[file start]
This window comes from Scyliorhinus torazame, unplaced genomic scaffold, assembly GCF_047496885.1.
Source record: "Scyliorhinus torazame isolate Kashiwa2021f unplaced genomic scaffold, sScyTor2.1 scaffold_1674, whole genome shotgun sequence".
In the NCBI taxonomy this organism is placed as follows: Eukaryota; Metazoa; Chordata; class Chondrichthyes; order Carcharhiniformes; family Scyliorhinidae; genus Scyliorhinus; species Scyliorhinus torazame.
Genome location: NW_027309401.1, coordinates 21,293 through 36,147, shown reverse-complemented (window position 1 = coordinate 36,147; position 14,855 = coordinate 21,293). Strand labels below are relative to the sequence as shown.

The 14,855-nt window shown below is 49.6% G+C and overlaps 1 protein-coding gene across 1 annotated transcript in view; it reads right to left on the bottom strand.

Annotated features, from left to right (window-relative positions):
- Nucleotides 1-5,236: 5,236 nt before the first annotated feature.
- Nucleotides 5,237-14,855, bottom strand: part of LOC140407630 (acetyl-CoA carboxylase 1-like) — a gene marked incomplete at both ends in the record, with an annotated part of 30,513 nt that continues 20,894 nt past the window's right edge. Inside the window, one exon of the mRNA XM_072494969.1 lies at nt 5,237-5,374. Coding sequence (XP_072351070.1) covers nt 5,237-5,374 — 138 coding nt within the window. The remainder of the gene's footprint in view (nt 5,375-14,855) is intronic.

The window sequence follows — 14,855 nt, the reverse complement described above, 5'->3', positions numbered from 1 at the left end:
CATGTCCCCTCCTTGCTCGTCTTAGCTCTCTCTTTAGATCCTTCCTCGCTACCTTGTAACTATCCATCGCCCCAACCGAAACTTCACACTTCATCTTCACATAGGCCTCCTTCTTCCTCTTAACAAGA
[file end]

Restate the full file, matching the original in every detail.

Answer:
This window comes from Scyliorhinus torazame, unplaced genomic scaffold, assembly GCF_047496885.1.
Source record: "Scyliorhinus torazame isolate Kashiwa2021f unplaced genomic scaffold, sScyTor2.1 scaffold_1674, whole genome shotgun sequence".
In the NCBI taxonomy this organism is placed as follows: Eukaryota; Metazoa; Chordata; class Chondrichthyes; order Carcharhiniformes; family Scyliorhinidae; genus Scyliorhinus; species Scyliorhinus torazame.
Genome location: NW_027309401.1, coordinates 21,293 through 36,147, shown reverse-complemented (window position 1 = coordinate 36,147; position 14,855 = coordinate 21,293). Strand labels below are relative to the sequence as shown.

The 14,855-nt window shown below is 49.6% G+C and overlaps 1 protein-coding gene across 1 annotated transcript in view; it reads right to left on the bottom strand.

Annotated features, from left to right (window-relative positions):
- Nucleotides 1-5,236: 5,236 nt before the first annotated feature.
- Nucleotides 5,237-14,855, bottom strand: part of LOC140407630 (acetyl-CoA carboxylase 1-like) — a gene marked incomplete at both ends in the record, with an annotated part of 30,513 nt that continues 20,894 nt past the window's right edge. Inside the window, one exon of the mRNA XM_072494969.1 lies at nt 5,237-5,374. Coding sequence (XP_072351070.1) covers nt 5,237-5,374 — 138 coding nt within the window. The remainder of the gene's footprint in view (nt 5,375-14,855) is intronic.

The window sequence follows — 14,855 nt, the reverse complement described above, 5'->3', positions numbered from 1 at the left end:
CATGTCCCCTCCTTGCTCGTCTTAGCTCTCTCTTTAGATCCTTCCTCGCTACCTTGTAACTATCCATCGCCCCAACCGAAACTTCACACTTCATCTTCACATAGGCCTCCTTCTTCCTCTTAACAAGA